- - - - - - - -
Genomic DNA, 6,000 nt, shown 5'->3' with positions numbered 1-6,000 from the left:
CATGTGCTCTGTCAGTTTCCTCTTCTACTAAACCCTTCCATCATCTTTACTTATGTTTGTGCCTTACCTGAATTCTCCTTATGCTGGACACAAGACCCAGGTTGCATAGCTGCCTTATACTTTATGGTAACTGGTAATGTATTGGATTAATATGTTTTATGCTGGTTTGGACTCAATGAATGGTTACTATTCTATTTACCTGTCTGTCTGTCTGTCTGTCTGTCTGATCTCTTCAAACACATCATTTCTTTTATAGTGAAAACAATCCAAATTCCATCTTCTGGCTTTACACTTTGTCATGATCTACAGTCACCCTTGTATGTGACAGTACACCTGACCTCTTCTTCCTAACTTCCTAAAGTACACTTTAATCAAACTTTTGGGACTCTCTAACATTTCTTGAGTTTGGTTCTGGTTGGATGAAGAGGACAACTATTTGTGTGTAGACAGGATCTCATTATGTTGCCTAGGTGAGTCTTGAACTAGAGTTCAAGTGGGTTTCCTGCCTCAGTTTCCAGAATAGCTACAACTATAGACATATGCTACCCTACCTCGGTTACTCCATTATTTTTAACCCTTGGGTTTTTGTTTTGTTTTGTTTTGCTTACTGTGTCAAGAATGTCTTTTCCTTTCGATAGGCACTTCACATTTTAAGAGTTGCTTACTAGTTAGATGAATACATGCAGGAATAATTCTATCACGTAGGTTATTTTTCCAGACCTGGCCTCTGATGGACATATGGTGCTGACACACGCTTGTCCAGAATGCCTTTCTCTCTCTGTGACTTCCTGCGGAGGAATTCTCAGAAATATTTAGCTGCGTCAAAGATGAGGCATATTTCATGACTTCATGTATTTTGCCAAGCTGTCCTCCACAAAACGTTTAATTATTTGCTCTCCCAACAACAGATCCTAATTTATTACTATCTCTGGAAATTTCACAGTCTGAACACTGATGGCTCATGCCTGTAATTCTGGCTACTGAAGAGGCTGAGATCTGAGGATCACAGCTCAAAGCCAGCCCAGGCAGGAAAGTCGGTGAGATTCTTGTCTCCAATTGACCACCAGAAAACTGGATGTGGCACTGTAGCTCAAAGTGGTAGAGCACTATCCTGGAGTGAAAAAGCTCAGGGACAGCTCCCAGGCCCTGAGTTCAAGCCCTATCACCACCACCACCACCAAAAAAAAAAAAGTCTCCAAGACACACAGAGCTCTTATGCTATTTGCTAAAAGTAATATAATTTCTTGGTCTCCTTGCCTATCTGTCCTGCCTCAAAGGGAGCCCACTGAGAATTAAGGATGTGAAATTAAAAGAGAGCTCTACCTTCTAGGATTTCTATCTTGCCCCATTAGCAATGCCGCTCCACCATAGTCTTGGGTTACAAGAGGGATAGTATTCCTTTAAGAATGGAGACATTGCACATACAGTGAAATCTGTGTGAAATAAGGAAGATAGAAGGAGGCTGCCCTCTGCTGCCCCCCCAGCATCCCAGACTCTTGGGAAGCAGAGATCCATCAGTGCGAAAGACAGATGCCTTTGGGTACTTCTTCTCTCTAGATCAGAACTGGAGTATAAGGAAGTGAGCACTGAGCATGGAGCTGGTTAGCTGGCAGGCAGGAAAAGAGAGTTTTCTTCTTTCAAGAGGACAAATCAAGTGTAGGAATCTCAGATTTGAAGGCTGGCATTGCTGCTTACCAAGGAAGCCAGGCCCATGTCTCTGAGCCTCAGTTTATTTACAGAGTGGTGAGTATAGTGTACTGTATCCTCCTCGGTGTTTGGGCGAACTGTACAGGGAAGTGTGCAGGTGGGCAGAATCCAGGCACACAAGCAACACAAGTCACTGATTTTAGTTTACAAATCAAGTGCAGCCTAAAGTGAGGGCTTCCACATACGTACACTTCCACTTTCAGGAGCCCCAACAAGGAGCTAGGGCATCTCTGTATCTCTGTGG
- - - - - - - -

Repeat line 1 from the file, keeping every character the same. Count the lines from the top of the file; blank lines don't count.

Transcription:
Genomic DNA, 6,000 nt, shown 5'->3' with positions numbered 1-6,000 from the left: